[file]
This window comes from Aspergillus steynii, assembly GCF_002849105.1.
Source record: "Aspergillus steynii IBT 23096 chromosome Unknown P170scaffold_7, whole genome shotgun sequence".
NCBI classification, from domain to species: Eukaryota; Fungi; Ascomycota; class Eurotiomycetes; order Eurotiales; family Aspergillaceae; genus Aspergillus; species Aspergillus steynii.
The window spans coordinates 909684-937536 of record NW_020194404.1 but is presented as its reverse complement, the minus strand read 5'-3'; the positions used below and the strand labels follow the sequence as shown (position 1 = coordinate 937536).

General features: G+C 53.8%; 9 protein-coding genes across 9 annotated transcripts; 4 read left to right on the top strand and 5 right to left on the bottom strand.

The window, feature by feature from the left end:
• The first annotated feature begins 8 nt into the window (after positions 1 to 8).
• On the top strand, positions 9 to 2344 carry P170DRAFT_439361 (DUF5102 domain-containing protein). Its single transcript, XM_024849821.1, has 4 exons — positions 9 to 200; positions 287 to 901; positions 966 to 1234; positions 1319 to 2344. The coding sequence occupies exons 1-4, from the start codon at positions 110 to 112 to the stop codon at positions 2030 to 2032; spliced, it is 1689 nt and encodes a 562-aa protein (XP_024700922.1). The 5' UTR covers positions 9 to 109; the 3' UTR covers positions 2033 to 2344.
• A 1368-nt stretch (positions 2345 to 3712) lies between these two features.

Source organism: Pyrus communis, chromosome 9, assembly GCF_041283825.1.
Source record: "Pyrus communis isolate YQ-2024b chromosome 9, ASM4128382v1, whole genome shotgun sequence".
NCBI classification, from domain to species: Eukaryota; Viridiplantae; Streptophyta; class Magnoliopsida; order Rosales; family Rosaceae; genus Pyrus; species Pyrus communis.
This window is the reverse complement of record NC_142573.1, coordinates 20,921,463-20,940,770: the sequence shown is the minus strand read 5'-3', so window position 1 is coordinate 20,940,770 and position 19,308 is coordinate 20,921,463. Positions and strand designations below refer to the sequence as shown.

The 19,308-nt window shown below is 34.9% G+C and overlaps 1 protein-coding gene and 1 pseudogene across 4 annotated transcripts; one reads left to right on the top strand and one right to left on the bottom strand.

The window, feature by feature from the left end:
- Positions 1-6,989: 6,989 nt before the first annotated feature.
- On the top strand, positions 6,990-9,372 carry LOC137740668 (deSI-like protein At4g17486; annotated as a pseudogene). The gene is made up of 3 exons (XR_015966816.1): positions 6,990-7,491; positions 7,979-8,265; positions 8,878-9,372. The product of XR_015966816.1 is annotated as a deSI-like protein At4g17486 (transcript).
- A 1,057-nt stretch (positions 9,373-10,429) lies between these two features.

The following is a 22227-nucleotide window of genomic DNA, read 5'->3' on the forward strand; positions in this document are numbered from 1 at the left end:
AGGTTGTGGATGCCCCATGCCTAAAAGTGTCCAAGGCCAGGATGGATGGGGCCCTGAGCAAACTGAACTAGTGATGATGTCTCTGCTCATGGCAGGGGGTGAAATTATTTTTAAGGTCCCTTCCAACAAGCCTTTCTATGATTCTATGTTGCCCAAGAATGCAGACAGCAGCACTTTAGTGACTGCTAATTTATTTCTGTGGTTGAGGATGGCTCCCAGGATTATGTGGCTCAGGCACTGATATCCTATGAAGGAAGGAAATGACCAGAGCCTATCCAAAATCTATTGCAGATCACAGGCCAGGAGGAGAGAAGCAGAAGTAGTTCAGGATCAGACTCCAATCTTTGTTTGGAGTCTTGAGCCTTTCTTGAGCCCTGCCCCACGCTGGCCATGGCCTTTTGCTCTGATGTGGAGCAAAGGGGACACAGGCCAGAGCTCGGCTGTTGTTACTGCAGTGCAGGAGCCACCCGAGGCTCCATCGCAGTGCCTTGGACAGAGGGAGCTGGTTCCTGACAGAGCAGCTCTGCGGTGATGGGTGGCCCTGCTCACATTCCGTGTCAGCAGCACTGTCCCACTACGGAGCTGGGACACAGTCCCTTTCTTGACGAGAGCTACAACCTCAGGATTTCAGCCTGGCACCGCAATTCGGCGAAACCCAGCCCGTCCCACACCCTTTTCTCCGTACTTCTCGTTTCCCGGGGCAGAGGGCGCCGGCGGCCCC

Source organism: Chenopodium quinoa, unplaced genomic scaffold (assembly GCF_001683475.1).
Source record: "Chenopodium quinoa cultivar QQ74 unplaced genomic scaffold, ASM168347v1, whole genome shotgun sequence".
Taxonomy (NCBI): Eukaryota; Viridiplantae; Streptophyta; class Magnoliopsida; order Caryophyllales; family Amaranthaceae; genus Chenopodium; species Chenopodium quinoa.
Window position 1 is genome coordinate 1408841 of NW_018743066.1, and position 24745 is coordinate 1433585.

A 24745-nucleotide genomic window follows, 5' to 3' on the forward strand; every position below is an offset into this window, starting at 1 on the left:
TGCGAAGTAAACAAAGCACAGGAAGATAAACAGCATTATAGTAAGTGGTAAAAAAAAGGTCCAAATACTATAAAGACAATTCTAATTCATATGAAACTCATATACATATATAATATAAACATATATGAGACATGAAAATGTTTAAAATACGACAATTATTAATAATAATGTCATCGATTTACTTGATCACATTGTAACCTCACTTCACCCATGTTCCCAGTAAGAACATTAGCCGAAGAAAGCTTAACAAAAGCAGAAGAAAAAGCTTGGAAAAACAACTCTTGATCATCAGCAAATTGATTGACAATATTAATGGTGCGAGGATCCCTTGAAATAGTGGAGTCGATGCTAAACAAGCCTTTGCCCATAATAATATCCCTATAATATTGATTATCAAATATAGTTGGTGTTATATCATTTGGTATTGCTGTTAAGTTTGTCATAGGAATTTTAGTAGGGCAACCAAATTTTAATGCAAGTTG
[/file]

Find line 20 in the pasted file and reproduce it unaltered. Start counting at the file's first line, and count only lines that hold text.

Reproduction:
AGGTTGTGGATGCCCCATGCCTAAAAGTGTCCAAGGCCAGGATGGATGGGGCCCTGAGCAAACTGAACTAGTGATGATGTCTCTGCTCATGGCAGGGGGTGAAATTATTTTTAAGGTCCCTTCCAACAAGCCTTTCTATGATTCTATGTTGCCCAAGAATGCAGACAGCAGCACTTTAGTGACTGCTAATTTATTTCTGTGGTTGAGGATGGCTCCCAGGATTATGTGGCTCAGGCACTGATATCCTATGAAGGAAGGAAATGACCAGAGCCTATCCAAAATCTATTGCAGATCACAGGCCAGGAGGAGAGAAGCAGAAGTAGTTCAGGATCAGACTCCAATCTTTGTTTGGAGTCTTGAGCCTTTCTTGAGCCCTGCCCCACGCTGGCCATGGCCTTTTGCTCTGATGTGGAGCAAAGGGGACACAGGCCAGAGCTCGGCTGTTGTTACTGCAGTGCAGGAGCCACCCGAGGCTCCATCGCAGTGCCTTGGACAGAGGGAGCTGGTTCCTGACAGAGCAGCTCTGCGGTGATGGGTGGCCCTGCTCACATTCCGTGTCAGCAGCACTGTCCCACTACGGAGCTGGGACACAGTCCCTTTCTTGACGAGAGCTACAACCTCAGGATTTCAGCCTGGCACCGCAATTCGGCGAAACCCAGCCCGTCCCACACCCTTTTCTCCGTACTTCTCGTTTCCCGGGGCAGAGGGCGCCGGCGGCCCC